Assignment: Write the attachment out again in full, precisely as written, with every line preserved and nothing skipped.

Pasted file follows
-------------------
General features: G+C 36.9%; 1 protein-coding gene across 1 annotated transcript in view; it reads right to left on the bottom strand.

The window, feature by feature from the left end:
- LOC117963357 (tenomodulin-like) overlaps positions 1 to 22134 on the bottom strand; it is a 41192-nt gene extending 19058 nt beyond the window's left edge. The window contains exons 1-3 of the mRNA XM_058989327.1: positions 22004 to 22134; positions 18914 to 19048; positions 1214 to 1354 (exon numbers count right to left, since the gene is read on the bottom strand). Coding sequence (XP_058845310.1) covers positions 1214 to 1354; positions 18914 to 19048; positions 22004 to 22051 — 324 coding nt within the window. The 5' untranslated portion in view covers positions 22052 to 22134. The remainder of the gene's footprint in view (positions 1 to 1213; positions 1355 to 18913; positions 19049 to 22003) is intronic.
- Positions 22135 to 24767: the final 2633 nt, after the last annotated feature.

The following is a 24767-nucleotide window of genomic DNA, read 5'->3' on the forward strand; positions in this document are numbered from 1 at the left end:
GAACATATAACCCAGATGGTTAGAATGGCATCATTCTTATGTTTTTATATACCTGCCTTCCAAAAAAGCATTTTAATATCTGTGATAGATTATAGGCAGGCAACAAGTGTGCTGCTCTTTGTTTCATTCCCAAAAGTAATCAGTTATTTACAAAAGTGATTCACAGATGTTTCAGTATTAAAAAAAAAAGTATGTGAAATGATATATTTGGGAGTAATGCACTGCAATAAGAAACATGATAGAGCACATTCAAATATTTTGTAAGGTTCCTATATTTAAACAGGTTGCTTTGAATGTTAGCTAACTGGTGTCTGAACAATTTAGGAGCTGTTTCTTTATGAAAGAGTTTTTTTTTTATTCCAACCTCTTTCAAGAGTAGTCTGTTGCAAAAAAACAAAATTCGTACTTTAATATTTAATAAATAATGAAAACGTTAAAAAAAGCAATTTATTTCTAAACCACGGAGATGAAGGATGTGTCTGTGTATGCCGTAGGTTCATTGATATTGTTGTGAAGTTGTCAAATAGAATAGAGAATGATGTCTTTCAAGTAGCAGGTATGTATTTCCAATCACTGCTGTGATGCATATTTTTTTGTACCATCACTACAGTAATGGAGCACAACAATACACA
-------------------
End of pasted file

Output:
General features: G+C 36.9%; 1 protein-coding gene across 1 annotated transcript in view; it reads right to left on the bottom strand.

The window, feature by feature from the left end:
- LOC117963357 (tenomodulin-like) overlaps positions 1 to 22134 on the bottom strand; it is a 41192-nt gene extending 19058 nt beyond the window's left edge. The window contains exons 1-3 of the mRNA XM_058989327.1: positions 22004 to 22134; positions 18914 to 19048; positions 1214 to 1354 (exon numbers count right to left, since the gene is read on the bottom strand). Coding sequence (XP_058845310.1) covers positions 1214 to 1354; positions 18914 to 19048; positions 22004 to 22051 — 324 coding nt within the window. The 5' untranslated portion in view covers positions 22052 to 22134. The remainder of the gene's footprint in view (positions 1 to 1213; positions 1355 to 18913; positions 19049 to 22003) is intronic.
- Positions 22135 to 24767: the final 2633 nt, after the last annotated feature.

The following is a 24767-nucleotide window of genomic DNA, read 5'->3' on the forward strand; positions in this document are numbered from 1 at the left end:
GAACATATAACCCAGATGGTTAGAATGGCATCATTCTTATGTTTTTATATACCTGCCTTCCAAAAAAGCATTTTAATATCTGTGATAGATTATAGGCAGGCAACAAGTGTGCTGCTCTTTGTTTCATTCCCAAAAGTAATCAGTTATTTACAAAAGTGATTCACAGATGTTTCAGTATTAAAAAAAAAAGTATGTGAAATGATATATTTGGGAGTAATGCACTGCAATAAGAAACATGATAGAGCACATTCAAATATTTTGTAAGGTTCCTATATTTAAACAGGTTGCTTTGAATGTTAGCTAACTGGTGTCTGAACAATTTAGGAGCTGTTTCTTTATGAAAGAGTTTTTTTTTTATTCCAACCTCTTTCAAGAGTAGTCTGTTGCAAAAAAACAAAATTCGTACTTTAATATTTAATAAATAATGAAAACGTTAAAAAAAGCAATTTATTTCTAAACCACGGAGATGAAGGATGTGTCTGTGTATGCCGTAGGTTCATTGATATTGTTGTGAAGTTGTCAAATAGAATAGAGAATGATGTCTTTCAAGTAGCAGGTATGTATTTCCAATCACTGCTGTGATGCATATTTTTTTGTACCATCACTACAGTAATGGAGCACAACAATACACA